Rabbi Ouri Cherki suggests that the differing sources on who received the Torah from Moshe (the one in Eruvin and Avot 1:1, "Moshe received the Torah from Sinai and passed it to Yehoshua") point to the difference between the Written Torah and the Oral Torah (my translation):
"...The Oral Torah, known in Eruvin as "the order of teaching", is needed in order to inform us what we must do actively. Here comes the usage of the hermeneutics that clarify the Torah, whose result is the halacha and not the simple understanding of the text. This is a form of study that requires a set institution that decides what is right in unresolved cases, and this duty is implemented by the priests and elders.
In contrast, the Written Torah teaches the ethical direction that forms the base of the Torah, which is learned from the wording of the text, even if it is not halacha...the one in charge of passing on the ethics of the Torah is the king, who reads from the Torah "so that he may learn to revere the LORD his God" (Devarim 17:19), and even actively acts according to the Written Torah with regards to leading the state (Natziv on Devarim 24:16).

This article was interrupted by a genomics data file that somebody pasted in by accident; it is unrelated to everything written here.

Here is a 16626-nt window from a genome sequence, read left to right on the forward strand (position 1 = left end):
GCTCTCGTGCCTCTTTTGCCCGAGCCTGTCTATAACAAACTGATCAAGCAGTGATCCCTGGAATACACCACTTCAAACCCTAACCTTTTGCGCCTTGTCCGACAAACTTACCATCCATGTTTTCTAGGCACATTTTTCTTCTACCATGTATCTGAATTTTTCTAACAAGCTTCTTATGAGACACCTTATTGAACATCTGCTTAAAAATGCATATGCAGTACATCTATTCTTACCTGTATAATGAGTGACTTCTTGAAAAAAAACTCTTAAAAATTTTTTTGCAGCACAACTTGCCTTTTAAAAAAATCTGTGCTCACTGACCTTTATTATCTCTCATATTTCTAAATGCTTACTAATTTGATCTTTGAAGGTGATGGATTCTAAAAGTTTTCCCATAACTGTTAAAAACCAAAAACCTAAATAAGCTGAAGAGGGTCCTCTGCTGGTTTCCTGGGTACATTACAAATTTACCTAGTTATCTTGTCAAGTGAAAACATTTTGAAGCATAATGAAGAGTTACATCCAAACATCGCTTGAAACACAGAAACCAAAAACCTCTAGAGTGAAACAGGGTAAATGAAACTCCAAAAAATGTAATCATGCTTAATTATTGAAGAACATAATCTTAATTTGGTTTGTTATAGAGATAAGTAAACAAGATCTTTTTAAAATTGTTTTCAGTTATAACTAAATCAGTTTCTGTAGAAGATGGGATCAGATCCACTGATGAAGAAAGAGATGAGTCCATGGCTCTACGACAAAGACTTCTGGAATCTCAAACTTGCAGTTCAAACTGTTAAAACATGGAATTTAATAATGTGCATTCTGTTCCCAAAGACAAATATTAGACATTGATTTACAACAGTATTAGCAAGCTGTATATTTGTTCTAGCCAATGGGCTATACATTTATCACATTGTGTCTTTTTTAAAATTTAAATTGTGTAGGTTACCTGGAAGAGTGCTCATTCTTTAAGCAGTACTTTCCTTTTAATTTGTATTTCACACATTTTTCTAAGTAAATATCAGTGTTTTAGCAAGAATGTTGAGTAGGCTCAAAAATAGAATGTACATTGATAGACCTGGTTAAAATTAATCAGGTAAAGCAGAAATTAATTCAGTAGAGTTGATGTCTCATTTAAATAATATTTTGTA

This is evident from our parsha: "Then Moses called Joshua and said to him...“Be strong and resolute, for it is you who shall go with this people into the land..." (Devarim 31:7). On the face of things, Yehoshua is only given military and state duties alone. Immediately afterwards it says: "Moses wrote down this Teaching and gave it to the priests, sons of Levi...and to all the elders of Israel." (ibid. 9). We find here that this matches with what is said in Eruvin, where it is evident that Yehoshua does not take part in the giving over of the Torah. However, immediately afterwards it says: "And Moses instructed them as follows: Every seventh year...you shall read this Teaching aloud in the presence of all Israel." (ibid. 10-11). It says תקרא (singular) and not תקראו (plural). Therefore, Moshe is speaking to Yehoshua specifically, who remained at Moshe's side, as the passer of the ethics of the Torah in the Hak'hel..."
We see, therefore, that according to Rabbi Cherki, Yehoshua was not mentioned in the "order of teaching" because he was not tasked with passing on the laws, but instead mentioned in Avot because he was tasked with the giving over of the ethics of the Torah.1
1 As for the anachronism between the "order of teaching" and the fact that Yehoshua was only chosen as leader at the end of Moshe's life, it's possible, in my opinion, that Yehoshua was always intended to be some sort of military leader/statesman - we see this from the fact that he was chosen by Moshe to fight the Amalekites, plus his tribe chose him to be their spy. Therefore, from the beginning he was already excluded from the role of potential law-giving elder.